Elmo? For real? Seriously?
I've been a long-time fan of The View, from the beginning when there was that blond girl before Lisa Ling? Yeah, I remember that.
And I remember when Dick Clark tried to do a take-off to give the male point of view on female topics.--It bombed.
Not that I thought Dick Clark had a bad idea, just bad follow through. I don't think he, or the producers got what made The View so exceptional.
When The View first began, it presented a formidable group of professional women to offer educated opinions in a male-dominated field. It's not even a matter that of the feminine perspective, but the opportunity to see women give a voice to important, or even merely interesting topics. These women weren't just pretty faces, either. Helmed by its creator, the renowned Barbara Walters gave The View the voice of history and and authority, having done most of the major interviews of the past century. Meredith Viera, and soon Lisa Ling, offered the insightful views of investigative television journalism. Star Jones brought a law background. And while all these women could certainly be entertaining in their own right, Joy Behar rounded out the ensemble with a comedienne's well-pointed sense of timing and humor.
But apparently when Dick Clark tried to bring The Other Half to television, he couldn't see past the premise of a group of women talking about current topics. As a counterpart to this intelligent and highly educated group of women, The Other Half offered Dick Clark, Danny Bonaduce, Mario Lopez, and Dr. Jan Adams, who was soon replaced by Dorian Gregory. In case you weren't counting, that's a DJ, an actor/DJ, an actor, a plastic surgeon, and, um, oh yeah, an actor.
Not that I don't love Dick Clark, a veteran of the entertainment industry--But I look to him when I want to find this week's Top 10 on the charts, or when I need an end-of-the-year countdown. He's not my go-to guy for current events. Danny Bonaduce is great, but he is most noted for going from a hit 70s show (The Partridge Family) to being a troubled child star battling addictions, to a troubled adult battling addictions. A.C. Slater, um, I mean, Mario Lopez, now a co-host of the pop-gossip daily TV show Extra, is otherwise famous for his tenure on the show Saved By the Bell. Granted, Dr. Jan Adams, was/is a doctor, and I in no way mean to take away from the value of what plastic surgeons do, but I resent that this show's one professional member was picked blatantly to re-enforce shallow stereotypes about women's image concerns. Dr. Adams was rumored to have been uncomfortable with his role on the show, and left soon thereafter. And to fill the vacancy left by the only professional presence--Dorian Gregory, best known for his character on the long-running series Charmed.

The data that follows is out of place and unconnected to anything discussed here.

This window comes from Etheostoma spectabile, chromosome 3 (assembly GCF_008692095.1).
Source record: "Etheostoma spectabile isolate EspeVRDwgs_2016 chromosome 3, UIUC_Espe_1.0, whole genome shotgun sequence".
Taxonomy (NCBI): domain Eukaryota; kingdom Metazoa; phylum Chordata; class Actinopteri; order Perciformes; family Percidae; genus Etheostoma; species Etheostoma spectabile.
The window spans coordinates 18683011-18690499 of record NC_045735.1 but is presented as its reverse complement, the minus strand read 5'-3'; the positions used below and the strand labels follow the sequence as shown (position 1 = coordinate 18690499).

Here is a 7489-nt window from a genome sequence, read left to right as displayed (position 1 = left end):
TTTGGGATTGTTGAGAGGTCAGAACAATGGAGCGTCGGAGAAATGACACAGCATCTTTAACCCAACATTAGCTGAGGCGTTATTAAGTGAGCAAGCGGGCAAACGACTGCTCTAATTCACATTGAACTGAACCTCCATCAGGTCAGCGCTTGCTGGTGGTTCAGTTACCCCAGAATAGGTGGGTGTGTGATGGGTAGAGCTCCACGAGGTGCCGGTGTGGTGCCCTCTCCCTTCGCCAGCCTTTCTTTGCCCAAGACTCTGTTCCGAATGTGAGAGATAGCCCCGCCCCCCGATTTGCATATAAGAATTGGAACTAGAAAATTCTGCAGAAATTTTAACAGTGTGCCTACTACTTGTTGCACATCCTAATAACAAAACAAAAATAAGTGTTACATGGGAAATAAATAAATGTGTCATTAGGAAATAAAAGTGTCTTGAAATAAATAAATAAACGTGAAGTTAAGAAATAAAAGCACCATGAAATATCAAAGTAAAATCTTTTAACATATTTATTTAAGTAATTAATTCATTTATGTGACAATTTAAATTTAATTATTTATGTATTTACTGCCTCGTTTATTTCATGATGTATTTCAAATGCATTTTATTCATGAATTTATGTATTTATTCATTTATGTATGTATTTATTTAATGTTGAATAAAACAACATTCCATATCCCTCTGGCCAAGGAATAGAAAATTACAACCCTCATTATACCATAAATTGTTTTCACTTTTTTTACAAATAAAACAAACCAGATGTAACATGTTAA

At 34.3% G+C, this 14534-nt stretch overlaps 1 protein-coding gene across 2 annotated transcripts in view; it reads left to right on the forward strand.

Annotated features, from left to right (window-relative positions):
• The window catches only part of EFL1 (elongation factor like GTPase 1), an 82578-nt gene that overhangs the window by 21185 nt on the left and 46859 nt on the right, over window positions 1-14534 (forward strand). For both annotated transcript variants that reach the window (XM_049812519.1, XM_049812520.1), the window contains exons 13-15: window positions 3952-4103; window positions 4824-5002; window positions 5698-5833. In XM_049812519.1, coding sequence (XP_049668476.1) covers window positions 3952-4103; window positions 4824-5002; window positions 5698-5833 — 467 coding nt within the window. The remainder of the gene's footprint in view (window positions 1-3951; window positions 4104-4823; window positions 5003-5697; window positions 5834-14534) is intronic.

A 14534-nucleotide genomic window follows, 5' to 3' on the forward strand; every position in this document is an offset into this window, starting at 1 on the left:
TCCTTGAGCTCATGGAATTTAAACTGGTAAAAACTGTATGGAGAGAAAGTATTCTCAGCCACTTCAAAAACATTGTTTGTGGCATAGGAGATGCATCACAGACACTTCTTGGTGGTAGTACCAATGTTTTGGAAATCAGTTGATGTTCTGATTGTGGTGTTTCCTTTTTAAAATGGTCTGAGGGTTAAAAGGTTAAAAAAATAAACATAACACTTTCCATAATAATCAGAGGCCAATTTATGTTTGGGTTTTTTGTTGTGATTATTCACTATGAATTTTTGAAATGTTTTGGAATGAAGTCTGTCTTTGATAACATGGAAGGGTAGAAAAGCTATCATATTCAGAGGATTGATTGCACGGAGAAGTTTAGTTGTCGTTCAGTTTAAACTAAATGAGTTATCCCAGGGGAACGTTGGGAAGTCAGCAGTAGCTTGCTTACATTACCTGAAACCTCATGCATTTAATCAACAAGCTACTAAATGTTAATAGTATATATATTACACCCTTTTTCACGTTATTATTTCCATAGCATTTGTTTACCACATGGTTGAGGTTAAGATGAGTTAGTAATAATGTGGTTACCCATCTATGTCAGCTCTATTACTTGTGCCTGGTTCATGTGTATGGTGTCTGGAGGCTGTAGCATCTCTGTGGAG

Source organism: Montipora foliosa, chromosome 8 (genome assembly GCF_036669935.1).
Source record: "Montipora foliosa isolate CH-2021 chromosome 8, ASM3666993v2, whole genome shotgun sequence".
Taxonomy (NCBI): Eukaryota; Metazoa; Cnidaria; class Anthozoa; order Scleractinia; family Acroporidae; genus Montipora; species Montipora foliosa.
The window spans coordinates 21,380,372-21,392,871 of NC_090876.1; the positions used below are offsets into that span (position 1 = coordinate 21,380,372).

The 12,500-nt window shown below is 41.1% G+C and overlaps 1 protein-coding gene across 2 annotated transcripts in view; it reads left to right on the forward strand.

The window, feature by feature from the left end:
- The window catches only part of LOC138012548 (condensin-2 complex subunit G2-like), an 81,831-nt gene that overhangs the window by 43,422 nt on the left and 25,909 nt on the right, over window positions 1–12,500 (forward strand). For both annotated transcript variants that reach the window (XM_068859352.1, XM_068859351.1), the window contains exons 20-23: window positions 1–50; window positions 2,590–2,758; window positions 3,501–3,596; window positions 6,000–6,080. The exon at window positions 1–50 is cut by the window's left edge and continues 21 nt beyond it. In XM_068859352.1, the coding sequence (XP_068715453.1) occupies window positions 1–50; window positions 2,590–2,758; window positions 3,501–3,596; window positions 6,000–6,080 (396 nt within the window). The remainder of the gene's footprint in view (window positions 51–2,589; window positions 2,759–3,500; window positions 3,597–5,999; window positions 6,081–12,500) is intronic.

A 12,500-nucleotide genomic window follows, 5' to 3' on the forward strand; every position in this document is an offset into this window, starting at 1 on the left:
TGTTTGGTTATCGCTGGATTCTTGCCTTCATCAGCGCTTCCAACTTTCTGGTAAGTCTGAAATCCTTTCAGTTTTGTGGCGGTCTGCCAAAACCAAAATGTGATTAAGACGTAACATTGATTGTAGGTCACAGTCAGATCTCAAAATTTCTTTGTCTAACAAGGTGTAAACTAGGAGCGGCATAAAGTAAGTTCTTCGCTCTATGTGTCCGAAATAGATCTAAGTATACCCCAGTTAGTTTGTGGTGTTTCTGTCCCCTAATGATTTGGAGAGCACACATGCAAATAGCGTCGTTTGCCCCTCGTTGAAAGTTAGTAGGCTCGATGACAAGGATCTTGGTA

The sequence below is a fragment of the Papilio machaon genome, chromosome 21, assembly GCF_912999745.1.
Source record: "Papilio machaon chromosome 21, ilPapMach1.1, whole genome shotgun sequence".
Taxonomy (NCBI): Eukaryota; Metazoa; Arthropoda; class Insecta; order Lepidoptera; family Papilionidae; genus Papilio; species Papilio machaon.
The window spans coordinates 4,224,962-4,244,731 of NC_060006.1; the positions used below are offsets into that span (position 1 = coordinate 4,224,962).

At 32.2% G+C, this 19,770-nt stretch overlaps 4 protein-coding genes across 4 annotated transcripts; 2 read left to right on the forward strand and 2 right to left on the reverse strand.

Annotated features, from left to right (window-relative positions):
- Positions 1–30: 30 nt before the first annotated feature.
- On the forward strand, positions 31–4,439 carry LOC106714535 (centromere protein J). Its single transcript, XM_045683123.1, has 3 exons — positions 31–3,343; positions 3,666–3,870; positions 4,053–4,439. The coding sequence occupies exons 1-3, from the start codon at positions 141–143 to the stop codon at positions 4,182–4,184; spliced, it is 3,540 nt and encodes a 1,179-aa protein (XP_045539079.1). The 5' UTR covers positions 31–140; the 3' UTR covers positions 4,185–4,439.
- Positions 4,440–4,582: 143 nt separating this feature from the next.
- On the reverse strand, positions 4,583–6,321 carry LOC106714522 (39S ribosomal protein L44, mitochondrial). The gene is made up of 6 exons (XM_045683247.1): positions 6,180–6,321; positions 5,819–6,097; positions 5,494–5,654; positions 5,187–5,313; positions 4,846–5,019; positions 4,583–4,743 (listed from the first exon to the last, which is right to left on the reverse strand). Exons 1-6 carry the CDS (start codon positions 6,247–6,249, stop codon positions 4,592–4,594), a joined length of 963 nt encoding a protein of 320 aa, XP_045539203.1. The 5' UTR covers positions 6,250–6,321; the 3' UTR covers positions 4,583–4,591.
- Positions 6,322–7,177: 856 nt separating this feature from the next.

When I saw The Other Half, I didn't see men making a legitimate effort to address issues and concerns facing women, but a cast of actors and entertainers, mocking the very audience they sought to procure.
So when Lisa Ling was replaced by one of the cast-mates of Survivor, I was a little hesitant. When Meredith Viera was replaced by Rosie O'Donnell, I was a little reluctant. When both Star Jones and Rosie O left amidst controversy, and were replaced by Whoopi Goldberg and Sherri Shepherd, an actress and an actress/comedienne, I thought the end was near.
However, Goldberg and Shepherd have become a pleasing and much welcome addition to The View. The two seem to have finally filled the holes left in the show by previous departures, and add not only bring educated and insightful "views" to the show, but also complement the chemistry between the other hosts. I've even come to realize that Elisabeth Hasselbeck, not always my cup of tea, brings valid opinions to the table.
The great thing about The View is that they address such a wide variety of issues, from news, government, and policies, to fashion, health, and gossip--Nothing is off-limits.
But this morning, after a personal interview with former heavy-weight boxer Mike Tyson, and a topical piece on the unending trouble women have with their undergarments, they ended the show with Elmo sitting at the table promoting 'his' new DVD, which of course everyone in the audience got a copy of. Honestly, all of the hosts looked mortified to have to sit there and pretend that this puppet had something interesting to say. And I've got nothing against Sesame Street (although I'm a Snuffleupagus fan and I think Elmo is overshadowing the rest of the ensemble...). I even think that there are valid segments that The View could do with Sesame Street and its characters to show to promote its merits and causes, chiefly the value of education. But the only thing that puppet was doing on the show this morning was hawking a DVD, mercenary advertising pure and simple, and everyone involved should be abashed for such making such a crude mockery of two very influential shows.
What would Mr. Rogers say?